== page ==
Boy's disappearance shakes up Sleepy Eye

Brown County Sheriff Rich Hoffmann
Brown County Sheriff Rich Hoffmann said Wednesday in an evening press conference that investigators received and verified reliable information about the pair's location. They suspect the pair are headed to or in Mexico to seek alternative treatment for Daniel's cancer.
MPR Photo/Mark Steil

The disappearance of a 13-year-old Sleepy Eye boy fighting cancer and his mother has brought a messy debate over parents' right and Western and alternative medicine to Sleepy Eye, Minn.

Investigators now believe Daniel and Colleen Hauser could be in or near Mexico, seeking alternative treatments for Daniel's cancer.

Daniel and father
Daniel Hauser, 13, shown here with his father Anthony at their Sleepy Eye home earlier this month. Daniel and his mother Colleen have fled to avoid court-ordered treatment for Daniel's Hodgkin's lymphoma.
MPR Photo/Sea Stachura

Authorities say Daniel and his mother fled their family farm in southwest Minnesota on Monday, rather than have Daniel possibly undergo court-ordered chemotherapy.

The Hausers have said all along that they want to try alternative treatments for the cancer and avoid chemotherapy.

"Daniel Hauser and his mother are believed to be traveling together," Brown County Sheriff Rich Hoffman said. "Daniel Hauser and his mother are possibly going to, or are in Mexico, seeking treatment for Daniel's Hodgkin's lymphoma. The exact area where Daniel and his mother are believed to be heading is the area just south of San Diego, California."

In downtown Sleepy Eye, a city with fewer than 4,000 people, residents walking along Main Street Wednesday all had opinions on the case. Most said they sympathize with the Hausers over the difficult medical decisions they face.

"[Colleen Hauser] is thinking about her religion more than seeing the other side of it."

Sleepy Eye resident Cheryl Blick disagrees with Colleen Hauser's decision to disappear with her son. Blick said the family should follow a court order to have Daniel treated by a traditional medical doctor, even if that means chemotherapy.

"She's thinking about her religion more than seeing the other side of it," Blick said. "I think that the court was right to step in and [try to] help the boy. They said it was a 95 percent chance of survival with the chemo, and that right there would be it for me. Anything to save my child's life."

Colleen Hauser, Daniel's mother, has said she's refusing chemotherapy for her son because of her religious beliefs. She said the best treatments for Daniel are alternative medicines, not chemotherapy. Daniel also has insisted he wants no part of chemotherapy. Doctors say the boy's tumor is growing.

On the other side of the street, James Mathiowetz was sitting in a chair on the sidewalk, watching the world go by. He too said the family should accept the chemotherapy for Daniel rather than making a run for it.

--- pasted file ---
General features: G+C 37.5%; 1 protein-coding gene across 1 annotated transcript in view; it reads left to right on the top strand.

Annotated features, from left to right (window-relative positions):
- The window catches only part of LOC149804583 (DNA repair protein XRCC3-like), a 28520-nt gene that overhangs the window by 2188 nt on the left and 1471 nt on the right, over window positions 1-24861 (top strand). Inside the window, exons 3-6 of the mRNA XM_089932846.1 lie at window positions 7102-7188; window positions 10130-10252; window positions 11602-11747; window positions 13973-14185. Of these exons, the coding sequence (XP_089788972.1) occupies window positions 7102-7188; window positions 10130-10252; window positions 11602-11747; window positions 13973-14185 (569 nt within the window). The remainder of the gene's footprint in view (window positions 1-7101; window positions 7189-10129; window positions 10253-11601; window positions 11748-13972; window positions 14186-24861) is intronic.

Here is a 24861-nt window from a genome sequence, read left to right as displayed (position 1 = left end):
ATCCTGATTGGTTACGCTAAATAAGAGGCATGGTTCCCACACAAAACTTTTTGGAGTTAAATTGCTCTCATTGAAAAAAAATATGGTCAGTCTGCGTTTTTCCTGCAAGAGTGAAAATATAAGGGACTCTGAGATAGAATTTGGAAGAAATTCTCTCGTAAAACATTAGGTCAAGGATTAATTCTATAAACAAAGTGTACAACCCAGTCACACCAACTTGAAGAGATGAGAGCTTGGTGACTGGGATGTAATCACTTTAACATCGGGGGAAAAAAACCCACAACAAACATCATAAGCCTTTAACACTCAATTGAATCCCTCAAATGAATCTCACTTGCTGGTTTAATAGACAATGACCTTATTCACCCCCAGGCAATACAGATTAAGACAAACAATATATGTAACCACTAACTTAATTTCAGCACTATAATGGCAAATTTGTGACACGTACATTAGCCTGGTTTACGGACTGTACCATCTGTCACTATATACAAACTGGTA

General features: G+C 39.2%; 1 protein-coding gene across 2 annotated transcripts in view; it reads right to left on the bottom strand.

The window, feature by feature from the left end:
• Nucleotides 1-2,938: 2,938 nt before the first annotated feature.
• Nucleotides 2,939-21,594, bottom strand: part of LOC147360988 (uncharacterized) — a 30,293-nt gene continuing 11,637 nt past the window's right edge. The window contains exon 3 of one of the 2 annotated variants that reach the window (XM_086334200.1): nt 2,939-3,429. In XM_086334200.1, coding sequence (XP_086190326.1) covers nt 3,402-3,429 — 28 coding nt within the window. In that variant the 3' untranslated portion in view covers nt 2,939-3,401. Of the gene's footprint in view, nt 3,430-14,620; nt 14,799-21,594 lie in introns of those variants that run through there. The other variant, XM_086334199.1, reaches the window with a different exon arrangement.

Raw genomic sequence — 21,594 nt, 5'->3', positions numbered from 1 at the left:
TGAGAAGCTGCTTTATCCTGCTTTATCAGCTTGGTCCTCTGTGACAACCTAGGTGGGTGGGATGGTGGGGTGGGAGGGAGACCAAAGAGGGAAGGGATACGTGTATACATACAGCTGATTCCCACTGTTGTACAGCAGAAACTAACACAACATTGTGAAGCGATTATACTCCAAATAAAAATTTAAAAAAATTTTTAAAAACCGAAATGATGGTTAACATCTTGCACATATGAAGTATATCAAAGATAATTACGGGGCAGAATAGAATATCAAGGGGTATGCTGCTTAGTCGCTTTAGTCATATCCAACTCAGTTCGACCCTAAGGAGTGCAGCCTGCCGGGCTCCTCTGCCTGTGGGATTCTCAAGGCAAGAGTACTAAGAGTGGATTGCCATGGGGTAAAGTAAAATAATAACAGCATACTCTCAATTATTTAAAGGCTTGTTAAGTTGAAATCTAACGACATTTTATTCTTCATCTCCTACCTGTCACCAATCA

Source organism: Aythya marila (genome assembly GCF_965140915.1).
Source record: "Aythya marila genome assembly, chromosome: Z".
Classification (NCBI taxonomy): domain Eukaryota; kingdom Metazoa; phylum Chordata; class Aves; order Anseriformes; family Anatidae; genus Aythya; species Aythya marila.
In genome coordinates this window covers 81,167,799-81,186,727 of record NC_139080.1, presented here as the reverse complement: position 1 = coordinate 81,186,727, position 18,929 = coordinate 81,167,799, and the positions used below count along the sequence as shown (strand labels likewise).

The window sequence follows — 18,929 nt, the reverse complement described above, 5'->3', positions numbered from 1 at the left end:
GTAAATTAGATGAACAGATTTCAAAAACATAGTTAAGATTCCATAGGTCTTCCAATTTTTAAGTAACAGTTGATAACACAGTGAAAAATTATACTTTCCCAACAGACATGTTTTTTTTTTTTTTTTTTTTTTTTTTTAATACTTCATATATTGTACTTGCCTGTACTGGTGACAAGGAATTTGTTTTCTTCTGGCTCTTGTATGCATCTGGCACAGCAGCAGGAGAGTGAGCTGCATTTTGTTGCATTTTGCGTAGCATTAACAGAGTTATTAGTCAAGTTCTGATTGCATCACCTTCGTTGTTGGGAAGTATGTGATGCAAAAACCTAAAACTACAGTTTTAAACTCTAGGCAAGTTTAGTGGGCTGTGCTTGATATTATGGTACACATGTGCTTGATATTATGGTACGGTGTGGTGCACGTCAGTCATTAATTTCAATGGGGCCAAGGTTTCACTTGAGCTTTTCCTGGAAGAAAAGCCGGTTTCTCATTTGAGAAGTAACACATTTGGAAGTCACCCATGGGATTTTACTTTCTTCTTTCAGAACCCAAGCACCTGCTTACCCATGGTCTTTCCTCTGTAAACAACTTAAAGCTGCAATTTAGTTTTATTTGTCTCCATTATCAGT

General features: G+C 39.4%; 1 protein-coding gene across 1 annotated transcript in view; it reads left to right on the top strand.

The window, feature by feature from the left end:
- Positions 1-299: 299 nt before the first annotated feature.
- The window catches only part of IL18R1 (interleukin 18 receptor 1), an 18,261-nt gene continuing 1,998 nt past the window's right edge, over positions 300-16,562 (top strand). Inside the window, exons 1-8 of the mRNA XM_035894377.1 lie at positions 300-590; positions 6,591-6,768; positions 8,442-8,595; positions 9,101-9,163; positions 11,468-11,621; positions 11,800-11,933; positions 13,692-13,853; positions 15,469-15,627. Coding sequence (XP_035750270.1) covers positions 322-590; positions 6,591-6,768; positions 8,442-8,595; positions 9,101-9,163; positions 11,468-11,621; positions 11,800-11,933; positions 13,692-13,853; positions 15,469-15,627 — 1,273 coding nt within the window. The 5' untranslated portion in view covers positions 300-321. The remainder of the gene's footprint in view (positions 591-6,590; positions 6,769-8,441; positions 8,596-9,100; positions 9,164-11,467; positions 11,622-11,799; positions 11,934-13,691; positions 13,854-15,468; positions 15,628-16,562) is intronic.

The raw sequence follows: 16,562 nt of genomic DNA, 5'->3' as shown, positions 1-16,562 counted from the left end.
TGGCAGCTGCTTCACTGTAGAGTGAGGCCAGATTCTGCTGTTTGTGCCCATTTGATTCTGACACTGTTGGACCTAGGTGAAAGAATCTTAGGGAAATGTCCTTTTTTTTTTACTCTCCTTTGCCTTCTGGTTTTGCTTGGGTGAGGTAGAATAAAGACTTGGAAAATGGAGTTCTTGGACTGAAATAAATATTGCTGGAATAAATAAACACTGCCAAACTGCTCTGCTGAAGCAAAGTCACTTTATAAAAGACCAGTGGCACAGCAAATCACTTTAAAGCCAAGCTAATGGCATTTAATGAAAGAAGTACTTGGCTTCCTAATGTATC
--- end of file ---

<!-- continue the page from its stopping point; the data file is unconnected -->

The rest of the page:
But Mathiowetz said everyone should realize that there is no guarantee that chemo will save the boy's life. He said he knows people who have undergone the treatment and died of cancer anyway.

James Mathiowetz
James Mathiowetz of Sleepy Eye says there's a lot of interest in the community about the Hauser case.
MPR Photo/Mark Steil

Mathiowetz also said that, like the Hausers, he knows of people who have refused chemotherapy. Unlike Daniel, they were elderly people whom no court could touch and order to get treatment. Mathiowetz remembers a friend who died of cancer after refusing chemotherapy.

"She said, 'I lived as old as my mother and that's good enough.' She was 77," Mathiowetz said. "But it probably would have helped her, I think."

Mathiowetz said her friends did not try to change the woman's mind about chemotherapy. He said they figured she had lived through some hard times in life and she simply didn't want to go through anymore.

Unlike that elderly woman, Daniel Hauser cannot decide for himself. Under Minnesota law, government officials can step in if they think the parents are neglecting the medical needs of their child. The law supposes that children of Daniel's age are not yet capable of making life and death decisions.

Colleen Haag
Colleen Haag of Sleepy Eye says the Hauser family faces very difficult medical decisions.
MPR Photo/Mark Steil

Colleen Haag of Sleepy Eye said she can see both sides in the case, and is glad she's not facing the type of decision the Hausers must make.

"I think the law is right," Haag said. "I think someone that age needs either parental or adult input on that big of a decision. Just because it is such a major decision. I think he's a little bit young to decide for himself."

In the Hauser case, the issue of age takes on an added dimension. The mother, Colleen, is an avowed believer in alternative medicines and Daniel has also said he believes in them.

Some Sleepy Eye residents though think Daniel's views stem more from emotional attachment to his mother than a carefully thought-out analysis of the different treatment options. Cheryl Blick put it this way.

"He's a young boy and I don't think he knows, he hasn't been informed maybe," Blick said. "He's seeing his mother's side."

But while people on the streets of Sleepy Eye have their opinions on the subject, the most important voices in the debate are silent.

Daniel and Colleen Hauser are on the run, and no one is sure when they'll speak publicly again.

An arrest warrant is out for Colleen Hauser. A district court judge has ordered that Daniel be evaluated by a doctor and that appropriate treatment should begin, which likely means chemotherapy.

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